One of the most challenging modifications was restyling the front. Normally a quad-headlight car, Dave built a custom grille opening, grafted a ’52 Chevy bonnet and narrowed a ’55 Chevy bumper and topped it with a ’52 Kaiser overrider to completely change the look of the car
The front end was a lot more straightforward. With a combination of heavy-duty King springs, a cast-iron big-block Chev and gravity, Dave got the ride height just right. It’s more akin to the stance of customs in the late 50s than the millennial craze of having the rocker panels dragging on the ground. It has an almost-level stance with a slight bias to the rear.
One significant difference between this Jag and some legendary customs is the number of fire escapes. There was no two-door version of the Jag, but Dave did a masterful job lowering the roof three inches and keeping all the proportions spot-on, as well as ensuring the front and rear quarter-windows still open and close. As with all roof chops, the secret is to get the line across the roof, down the rear window and onto the boot just right. You can’t just chop three inches out of everything and slam it back down. Well, you can, but it will look shit.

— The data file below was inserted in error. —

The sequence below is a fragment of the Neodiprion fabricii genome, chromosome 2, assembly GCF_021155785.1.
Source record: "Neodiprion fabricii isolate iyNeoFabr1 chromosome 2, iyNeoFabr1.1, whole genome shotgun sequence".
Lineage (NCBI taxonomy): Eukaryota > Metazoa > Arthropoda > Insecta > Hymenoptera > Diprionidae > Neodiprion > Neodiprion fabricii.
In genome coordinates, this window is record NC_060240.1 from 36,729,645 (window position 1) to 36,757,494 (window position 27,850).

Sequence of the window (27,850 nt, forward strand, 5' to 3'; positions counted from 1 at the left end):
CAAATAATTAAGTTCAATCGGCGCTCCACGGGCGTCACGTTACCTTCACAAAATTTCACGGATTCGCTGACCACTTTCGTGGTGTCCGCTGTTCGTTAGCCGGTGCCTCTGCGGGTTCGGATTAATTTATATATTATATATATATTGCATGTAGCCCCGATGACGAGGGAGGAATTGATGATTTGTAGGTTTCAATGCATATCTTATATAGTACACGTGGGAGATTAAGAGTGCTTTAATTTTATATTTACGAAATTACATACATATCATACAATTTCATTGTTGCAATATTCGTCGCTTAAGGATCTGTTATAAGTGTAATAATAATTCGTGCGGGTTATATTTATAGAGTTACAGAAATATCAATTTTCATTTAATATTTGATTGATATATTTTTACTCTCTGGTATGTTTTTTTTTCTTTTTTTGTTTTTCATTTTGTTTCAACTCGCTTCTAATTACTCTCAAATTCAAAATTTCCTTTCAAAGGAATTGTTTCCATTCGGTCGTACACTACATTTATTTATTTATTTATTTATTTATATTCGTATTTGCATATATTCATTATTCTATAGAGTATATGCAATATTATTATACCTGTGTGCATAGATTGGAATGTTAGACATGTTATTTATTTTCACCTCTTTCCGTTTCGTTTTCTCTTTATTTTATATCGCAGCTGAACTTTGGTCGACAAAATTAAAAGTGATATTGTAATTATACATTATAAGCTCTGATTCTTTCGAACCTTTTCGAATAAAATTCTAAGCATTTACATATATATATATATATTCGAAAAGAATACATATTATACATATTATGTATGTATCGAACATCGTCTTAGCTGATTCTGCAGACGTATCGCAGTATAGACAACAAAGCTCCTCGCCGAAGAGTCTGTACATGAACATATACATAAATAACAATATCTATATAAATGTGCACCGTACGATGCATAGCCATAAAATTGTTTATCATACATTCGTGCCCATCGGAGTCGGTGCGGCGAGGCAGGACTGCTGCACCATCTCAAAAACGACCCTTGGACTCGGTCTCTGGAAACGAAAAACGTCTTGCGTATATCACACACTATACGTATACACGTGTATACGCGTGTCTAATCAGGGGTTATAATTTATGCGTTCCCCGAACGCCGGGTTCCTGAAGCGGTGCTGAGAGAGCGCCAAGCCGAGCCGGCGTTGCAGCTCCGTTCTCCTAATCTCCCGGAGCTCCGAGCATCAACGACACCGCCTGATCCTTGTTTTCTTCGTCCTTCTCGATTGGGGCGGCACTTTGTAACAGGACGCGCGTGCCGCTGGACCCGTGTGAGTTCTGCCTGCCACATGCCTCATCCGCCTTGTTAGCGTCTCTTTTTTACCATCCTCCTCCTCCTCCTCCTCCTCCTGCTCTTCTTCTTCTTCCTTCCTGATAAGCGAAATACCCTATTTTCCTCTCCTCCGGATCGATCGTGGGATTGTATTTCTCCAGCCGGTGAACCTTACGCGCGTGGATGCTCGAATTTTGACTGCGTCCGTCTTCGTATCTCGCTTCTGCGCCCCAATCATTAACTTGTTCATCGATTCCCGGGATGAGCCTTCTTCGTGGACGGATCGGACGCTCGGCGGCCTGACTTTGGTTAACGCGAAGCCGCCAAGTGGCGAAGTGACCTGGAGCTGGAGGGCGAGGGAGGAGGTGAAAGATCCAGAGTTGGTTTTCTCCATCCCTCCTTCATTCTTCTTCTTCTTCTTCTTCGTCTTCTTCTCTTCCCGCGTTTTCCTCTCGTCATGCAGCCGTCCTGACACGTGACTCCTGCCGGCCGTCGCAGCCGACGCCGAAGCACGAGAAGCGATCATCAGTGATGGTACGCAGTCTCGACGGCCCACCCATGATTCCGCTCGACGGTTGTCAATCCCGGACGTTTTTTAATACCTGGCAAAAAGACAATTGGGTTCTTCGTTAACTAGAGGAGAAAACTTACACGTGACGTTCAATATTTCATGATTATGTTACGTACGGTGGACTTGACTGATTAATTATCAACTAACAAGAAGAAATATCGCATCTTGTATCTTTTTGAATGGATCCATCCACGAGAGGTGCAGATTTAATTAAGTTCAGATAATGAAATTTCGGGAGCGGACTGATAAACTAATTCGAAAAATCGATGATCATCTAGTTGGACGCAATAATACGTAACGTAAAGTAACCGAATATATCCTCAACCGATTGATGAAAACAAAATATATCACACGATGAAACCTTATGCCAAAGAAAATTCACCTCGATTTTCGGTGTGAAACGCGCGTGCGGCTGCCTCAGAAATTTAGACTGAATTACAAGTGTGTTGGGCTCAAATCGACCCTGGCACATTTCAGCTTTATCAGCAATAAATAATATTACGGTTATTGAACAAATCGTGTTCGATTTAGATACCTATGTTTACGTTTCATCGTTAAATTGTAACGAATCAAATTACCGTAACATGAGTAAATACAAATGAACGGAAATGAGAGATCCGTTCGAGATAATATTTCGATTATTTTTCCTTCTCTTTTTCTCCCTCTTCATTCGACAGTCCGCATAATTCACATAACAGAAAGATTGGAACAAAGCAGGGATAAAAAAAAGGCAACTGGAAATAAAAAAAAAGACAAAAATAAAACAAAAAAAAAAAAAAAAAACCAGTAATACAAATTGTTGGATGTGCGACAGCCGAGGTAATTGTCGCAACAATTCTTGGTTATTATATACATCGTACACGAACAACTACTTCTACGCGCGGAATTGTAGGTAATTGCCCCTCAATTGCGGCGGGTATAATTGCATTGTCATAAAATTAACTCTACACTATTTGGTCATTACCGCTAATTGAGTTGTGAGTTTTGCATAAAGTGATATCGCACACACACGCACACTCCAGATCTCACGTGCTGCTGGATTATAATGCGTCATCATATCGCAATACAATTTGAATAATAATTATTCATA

Williams initially tried to use the standard rear window, laying it forward and trying to make it work while retaining the standard twin fuel fillers at the top of the quarter panels just in front of the bootlid, but it wasn’t working for him at all.
Boot is trimmed out nicely and the twin fillers (for the twin tanks) moved inside. The box covers the air tank, solenoids for the airbags and the second a/c evaporator for the rear seat